nep-hpe New Economics Papers
on History and Philosophy of Economics
Issue of 2007‒02‒03
four papers chosen by
Erik Thomson
University of Chicago

  1. Representation in Econometrics: A Historical Perspective By Christopher L. Gilbert; Duo Qin
  2. Commensurable freedoms in the capability approach By Antoinette Baujard (CREM – CNRS)
  3. Was Weber Wrong? A Human Capital Theory of Protestant Economic History By Becker, Sascha O.; Wößmann, Ludger
  4. Understanding the Old and New Bretton Woods By Paul Wachtel

  1. By: Christopher L. Gilbert (Università degli Studi di Trento); Duo Qin (Queen Mary, University of London)
    Abstract: Measurement forms the substance of econometrics. This chapter outlines the history of econometrics from a measurement perspective – how have measurement errors been dealt with and how, from a methodological standpoint, did econometrics evolve so as to represent theory more adequately in relation to data? The evolution is organized in terms of four phases: ‘theory and measurement’, ‘measurement and theory’, ‘measurement with theory’ and ‘measurement without theory’. The question of how measurement research has helped in the advancement of knowledge advance is discussed in the light of this history.
    Keywords: Econometrics, History, Measurement error
    JEL: B16 B23 C10 C50
    Date: 2007–01
  2. By: Antoinette Baujard (CREM – CNRS)
    Abstract: The basis of the capability approach (CA) was recently attacked by a paper by Prasanta Pattanaik and Yonghseng Xu: the CA is strongly committed to two substantial principles, dominance on the one hand, and relativism on the other hand. The authors have shown these two principles, along with a harmless continuity condition, are together inconsistent. The aim of this paper is twofold. On the one hand, it provides a discussion on the interpretation of this result, based on a reading of the literature on the CA, which brings to the fore the diversity of the approaches. On the second hand, it aims at proposing a way out from the impossibility, which yields to further discussions of Sen's CA.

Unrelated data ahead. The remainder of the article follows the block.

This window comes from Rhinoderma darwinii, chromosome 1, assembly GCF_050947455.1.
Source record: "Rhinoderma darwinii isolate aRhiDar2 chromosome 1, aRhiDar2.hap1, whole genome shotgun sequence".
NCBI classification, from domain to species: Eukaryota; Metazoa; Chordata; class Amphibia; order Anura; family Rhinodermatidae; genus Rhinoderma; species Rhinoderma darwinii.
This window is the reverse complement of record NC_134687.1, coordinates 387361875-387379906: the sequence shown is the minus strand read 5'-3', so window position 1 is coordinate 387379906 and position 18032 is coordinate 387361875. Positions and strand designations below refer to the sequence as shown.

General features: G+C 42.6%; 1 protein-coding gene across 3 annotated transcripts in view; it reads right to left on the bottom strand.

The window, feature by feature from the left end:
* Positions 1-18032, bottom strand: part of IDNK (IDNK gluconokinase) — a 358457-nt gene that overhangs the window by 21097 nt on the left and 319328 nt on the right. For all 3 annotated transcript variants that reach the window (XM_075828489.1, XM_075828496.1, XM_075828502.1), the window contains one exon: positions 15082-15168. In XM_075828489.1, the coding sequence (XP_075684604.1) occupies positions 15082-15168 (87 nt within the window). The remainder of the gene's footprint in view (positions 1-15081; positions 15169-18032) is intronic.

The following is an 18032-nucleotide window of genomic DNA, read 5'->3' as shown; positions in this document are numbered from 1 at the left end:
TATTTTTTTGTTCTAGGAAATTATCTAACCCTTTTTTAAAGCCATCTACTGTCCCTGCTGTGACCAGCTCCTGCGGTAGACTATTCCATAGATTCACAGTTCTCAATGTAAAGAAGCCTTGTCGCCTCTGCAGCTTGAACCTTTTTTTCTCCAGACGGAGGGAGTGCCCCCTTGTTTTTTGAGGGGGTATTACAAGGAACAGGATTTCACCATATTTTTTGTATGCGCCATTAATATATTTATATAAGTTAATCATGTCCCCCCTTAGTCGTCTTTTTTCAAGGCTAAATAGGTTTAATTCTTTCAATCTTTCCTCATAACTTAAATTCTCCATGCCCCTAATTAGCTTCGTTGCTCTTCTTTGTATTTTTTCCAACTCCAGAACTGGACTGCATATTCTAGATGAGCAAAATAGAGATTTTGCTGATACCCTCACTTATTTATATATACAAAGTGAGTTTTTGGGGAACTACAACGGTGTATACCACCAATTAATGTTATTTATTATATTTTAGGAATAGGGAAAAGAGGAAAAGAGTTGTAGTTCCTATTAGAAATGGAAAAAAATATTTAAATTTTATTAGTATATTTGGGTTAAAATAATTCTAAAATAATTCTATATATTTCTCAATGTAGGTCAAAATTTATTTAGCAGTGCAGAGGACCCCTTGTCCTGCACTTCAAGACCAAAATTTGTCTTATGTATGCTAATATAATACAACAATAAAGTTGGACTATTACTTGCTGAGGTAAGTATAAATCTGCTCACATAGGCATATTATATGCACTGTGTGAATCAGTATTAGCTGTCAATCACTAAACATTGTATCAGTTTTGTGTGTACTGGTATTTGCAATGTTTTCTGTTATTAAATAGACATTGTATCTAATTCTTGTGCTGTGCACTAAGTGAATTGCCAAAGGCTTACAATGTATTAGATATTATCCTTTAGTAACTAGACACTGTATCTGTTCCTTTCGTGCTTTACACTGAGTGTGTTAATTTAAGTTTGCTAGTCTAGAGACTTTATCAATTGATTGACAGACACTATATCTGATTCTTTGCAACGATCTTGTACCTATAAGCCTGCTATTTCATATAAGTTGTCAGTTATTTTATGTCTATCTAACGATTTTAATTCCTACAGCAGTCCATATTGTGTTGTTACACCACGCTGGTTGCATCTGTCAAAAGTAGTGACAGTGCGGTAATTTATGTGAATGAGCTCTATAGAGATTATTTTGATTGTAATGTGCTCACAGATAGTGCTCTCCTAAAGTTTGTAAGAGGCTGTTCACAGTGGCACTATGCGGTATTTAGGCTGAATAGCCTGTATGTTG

Keywords: freedom, commensurability, capability, relativism, universalism, local ethics
    JEL: D63 I31
    Date: 2007
  3. By: Becker, Sascha O.; Wößmann, Ludger
    Abstract: Max Weber attributed the higher economic prosperity of Protestant regions to a Protestant work ethic. We provide an alternative theory, where Protestant economies prospered because instruction in reading the Bible generated the human capital crucial to economic prosperity. County-level data from late 19th-century Prussia reveal that Protestantism was indeed associated not only with higher economic prosperity, but also with better education. We find that Protestants’ higher literacy can account for the whole gap in economic prosperity. Results hold when we exploit the initial concentric dispersion of the Reformation to use distance to Wittenberg as an instrument for Protestantism.
    Keywords: Human capital; Protestantism; economic history
    JEL: N33 Z12 I20
    Date: 2007–01
  4. By: Paul Wachtel
    Date: 2006

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